Cannabis tax income continues to climb in Santa Barbara County, with revenue hitting $4.2 million in the first quarter of the 2020-21 fiscal year, a 50% increase from the $2.8 million reported from the first quarter of 2019-20, according to a report to the Board of Supervisors.
The county is reviewing 23 applications for retail storefront licenses from six community plan areas, and nine of the 12 cultivators that were operating in existing developed rural neighborhoods have shut down after supervisors approved an ordinance amendment banning them from those areas, according to the report.
Enforcement operations are eliminating the large illegal cultivation operations, the report said, but more needs to be done to address small illegal operations.
Those were just some of the highlights in the first-quarter report on cannabis taxes, compliance and enforcement.
The $4.2 million in tax revenues came from 54 of the county’s 121 operators who reported gross receipts for the quarter, county fiscal policy analyst Steven Yee said. Another 38 reported zero receipts and 29 failed to file reports.
Assistant County Executive Officer Barney Melekian said there are a number of reasons for reporting no income, including being a nursery operation or between growing cycles, having no activity or terminating operations.
“The greater problem is the failure to file a report,” Melekian said, adding that operators may not realize that even if they have no gross receipts, they are required to file. “It does not appear that, for the most part, the failure to file a report is nefarious in intent.”
Taxes received from cannabis operations have increased every quarter since the first quarter of 2018-19, and officials have said they are now one of the county’s top four sources of discretionary revenue.
Cannabis tax revenues could increase by an estimated $650,000 after up to six retail storefront operations are phased in, with that figure projected to rise to $1.5 million over the next five years.
EDRNs and odor
Cannabis cultivation in existing developed rural neighborhoods, or EDRNs, odor from cultivation operations and retail cannabis stores in community plan areas have been the focus of most complaints from residents and concern for supervisors.
The board responded in July by amending the Land Use and Development Code to ban cultivation in EDRNs, which would force 12 operations to shut down and reduce the cultivated area by as much as 25,047 acres.
Melekian said of the 12 operators, nine have ceased cultivation and one has filed a lawsuit against the county.
He noted the four-month grace period ended Dec. 14, so the cannabis compliance team would begin site inspections this week.
Third District Supervisor Joan Hartmann said odor complaint forms require the parcel number for the property that’s producing the skunky odor, which she said is extremely difficult for the public to obtain.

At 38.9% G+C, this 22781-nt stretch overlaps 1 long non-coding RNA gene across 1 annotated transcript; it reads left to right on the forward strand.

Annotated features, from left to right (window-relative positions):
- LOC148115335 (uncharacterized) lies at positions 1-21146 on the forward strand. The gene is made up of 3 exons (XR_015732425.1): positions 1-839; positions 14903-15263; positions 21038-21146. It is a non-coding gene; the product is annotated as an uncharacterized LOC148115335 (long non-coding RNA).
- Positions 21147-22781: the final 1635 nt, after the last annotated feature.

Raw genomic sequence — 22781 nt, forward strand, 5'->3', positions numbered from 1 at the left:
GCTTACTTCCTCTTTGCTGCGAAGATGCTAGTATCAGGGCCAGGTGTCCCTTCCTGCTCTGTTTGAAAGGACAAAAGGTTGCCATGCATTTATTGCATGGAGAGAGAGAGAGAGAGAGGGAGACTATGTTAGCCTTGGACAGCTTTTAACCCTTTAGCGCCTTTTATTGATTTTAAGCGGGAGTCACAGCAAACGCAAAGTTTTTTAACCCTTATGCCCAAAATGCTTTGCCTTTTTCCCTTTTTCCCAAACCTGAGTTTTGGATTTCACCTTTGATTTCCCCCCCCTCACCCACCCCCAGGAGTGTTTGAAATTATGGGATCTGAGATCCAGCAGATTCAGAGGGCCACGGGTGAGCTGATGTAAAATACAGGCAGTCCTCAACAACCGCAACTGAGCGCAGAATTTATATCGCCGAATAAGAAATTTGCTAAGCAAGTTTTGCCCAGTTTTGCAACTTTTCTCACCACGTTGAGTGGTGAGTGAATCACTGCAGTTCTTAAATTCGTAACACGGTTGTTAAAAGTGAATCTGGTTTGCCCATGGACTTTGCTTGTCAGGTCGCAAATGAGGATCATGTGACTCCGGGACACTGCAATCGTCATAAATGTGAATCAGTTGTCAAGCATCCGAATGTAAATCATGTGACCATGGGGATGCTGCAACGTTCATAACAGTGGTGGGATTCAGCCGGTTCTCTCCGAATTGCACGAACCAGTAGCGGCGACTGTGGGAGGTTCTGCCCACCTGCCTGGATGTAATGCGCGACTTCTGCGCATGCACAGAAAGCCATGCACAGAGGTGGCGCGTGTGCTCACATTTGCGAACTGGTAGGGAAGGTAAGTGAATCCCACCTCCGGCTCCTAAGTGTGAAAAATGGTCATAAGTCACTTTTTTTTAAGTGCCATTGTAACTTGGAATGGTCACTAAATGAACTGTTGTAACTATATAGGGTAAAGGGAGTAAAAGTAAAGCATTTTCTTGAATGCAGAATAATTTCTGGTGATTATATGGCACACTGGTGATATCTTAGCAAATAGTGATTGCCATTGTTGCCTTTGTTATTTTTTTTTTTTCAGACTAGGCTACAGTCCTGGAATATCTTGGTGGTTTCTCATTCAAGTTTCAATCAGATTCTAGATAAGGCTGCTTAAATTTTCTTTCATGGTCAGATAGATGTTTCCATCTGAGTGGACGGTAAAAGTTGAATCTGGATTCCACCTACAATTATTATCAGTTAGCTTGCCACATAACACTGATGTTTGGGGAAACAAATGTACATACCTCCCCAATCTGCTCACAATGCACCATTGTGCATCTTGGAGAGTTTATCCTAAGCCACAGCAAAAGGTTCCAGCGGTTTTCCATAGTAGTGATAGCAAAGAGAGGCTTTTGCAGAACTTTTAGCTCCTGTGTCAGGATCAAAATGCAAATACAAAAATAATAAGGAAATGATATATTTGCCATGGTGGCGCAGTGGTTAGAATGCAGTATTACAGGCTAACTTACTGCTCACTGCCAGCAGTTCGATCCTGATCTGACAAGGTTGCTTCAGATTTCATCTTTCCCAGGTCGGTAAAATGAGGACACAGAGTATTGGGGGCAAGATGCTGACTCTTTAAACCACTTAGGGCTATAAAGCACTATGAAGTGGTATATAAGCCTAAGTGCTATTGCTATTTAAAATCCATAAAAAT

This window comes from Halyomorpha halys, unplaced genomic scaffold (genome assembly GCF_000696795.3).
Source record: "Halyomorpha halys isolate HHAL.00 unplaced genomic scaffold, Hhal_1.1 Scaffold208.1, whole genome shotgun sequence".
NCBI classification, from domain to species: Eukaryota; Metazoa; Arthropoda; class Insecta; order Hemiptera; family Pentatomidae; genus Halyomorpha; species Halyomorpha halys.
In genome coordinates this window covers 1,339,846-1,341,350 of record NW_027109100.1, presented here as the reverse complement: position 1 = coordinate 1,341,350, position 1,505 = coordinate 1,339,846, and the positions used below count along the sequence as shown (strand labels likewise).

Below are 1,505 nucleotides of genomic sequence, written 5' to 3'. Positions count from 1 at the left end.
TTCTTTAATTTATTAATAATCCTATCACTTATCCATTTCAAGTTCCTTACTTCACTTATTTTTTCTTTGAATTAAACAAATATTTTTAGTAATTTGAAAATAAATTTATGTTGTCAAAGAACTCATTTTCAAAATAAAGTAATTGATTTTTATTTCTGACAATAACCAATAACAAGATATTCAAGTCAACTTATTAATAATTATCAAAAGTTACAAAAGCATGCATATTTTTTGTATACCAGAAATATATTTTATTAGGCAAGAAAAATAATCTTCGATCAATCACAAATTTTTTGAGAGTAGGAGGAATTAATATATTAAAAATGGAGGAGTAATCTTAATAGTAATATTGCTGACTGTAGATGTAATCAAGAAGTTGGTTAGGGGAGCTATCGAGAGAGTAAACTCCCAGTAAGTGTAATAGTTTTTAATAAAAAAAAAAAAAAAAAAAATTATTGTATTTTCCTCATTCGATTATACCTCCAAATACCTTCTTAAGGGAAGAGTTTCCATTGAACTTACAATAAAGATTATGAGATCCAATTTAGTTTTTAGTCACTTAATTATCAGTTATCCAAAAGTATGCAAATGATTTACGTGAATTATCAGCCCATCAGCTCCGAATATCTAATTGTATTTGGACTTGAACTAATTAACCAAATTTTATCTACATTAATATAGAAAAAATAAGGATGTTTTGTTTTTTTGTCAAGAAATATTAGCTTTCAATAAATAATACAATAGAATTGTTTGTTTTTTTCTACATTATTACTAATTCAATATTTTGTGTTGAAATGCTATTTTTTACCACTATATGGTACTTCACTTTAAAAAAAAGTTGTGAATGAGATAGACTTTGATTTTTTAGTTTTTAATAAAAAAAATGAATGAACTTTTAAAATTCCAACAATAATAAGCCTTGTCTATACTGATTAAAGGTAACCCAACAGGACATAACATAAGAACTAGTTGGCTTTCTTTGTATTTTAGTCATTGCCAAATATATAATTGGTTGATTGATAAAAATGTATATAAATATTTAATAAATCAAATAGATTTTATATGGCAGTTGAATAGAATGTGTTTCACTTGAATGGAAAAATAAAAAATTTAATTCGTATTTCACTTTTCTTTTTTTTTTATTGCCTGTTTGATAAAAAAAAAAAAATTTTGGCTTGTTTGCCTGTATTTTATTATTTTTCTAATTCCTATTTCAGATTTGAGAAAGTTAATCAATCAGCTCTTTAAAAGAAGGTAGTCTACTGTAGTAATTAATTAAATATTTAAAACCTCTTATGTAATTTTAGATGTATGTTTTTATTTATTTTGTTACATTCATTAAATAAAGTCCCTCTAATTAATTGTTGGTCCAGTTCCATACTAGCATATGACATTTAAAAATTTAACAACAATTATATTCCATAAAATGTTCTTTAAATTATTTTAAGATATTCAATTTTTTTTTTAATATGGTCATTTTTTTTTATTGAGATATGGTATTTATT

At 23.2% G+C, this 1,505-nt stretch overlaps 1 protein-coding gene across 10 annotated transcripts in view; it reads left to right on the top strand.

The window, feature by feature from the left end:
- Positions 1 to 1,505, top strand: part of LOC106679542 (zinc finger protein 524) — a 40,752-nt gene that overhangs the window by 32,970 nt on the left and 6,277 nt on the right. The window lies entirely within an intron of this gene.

She said she believes that leads to residents not filing complaints, which is one reason some existing cultivation operations say they’ve had no complaints when they file for land use permits.
Planning and Development Department Director Lisa Plowman said they encourage the public to file complaints and do the best they can to identify the location generating the odor.
“That way we can at least track that we’re getting complaints,” Plowman said.
During the first quarter, her department responded to eight odor complaints in the North County.
Enforcement of county cannabis ordinances and the elimination of illegal operations have been concerns for supervisors, and it appears the Sheriff’s Office focus on the black market is paying off in shutting down the large illegal grows resulting from fraudulent applications.
However, the report noted more needs to be done to address the smaller illegal operations.
“I do think that it’s vital that oversight and enforcement continue to be a growing part of this business,” 1st District Supervisor Das Williams said.
Evidence of the effectiveness of the existing enforcement program may be visible in the falling statistics.
In the first quarter of the previous fiscal year, 12 enforcement operations resulted in the seizure of 16,684 plants valued at $4.2 million and 1,157 pounds of dried products valued at $1.2 million.
This fiscal year, only five enforcement operations were conducted in the first quarter, leading to the seizure of just 7,220 plants valued at $3.6 million and 250 pounds of dried products valued at $250,000.
The Agricultural Commissioner’s Office investigated one complaint involving pesticide use violations at a cultivation operation in Los Alamos, where workers and safety violations were also discovered.
While the investigation is continuing, the grower is working with the Ag Commissioner’s Office to resolve the violations.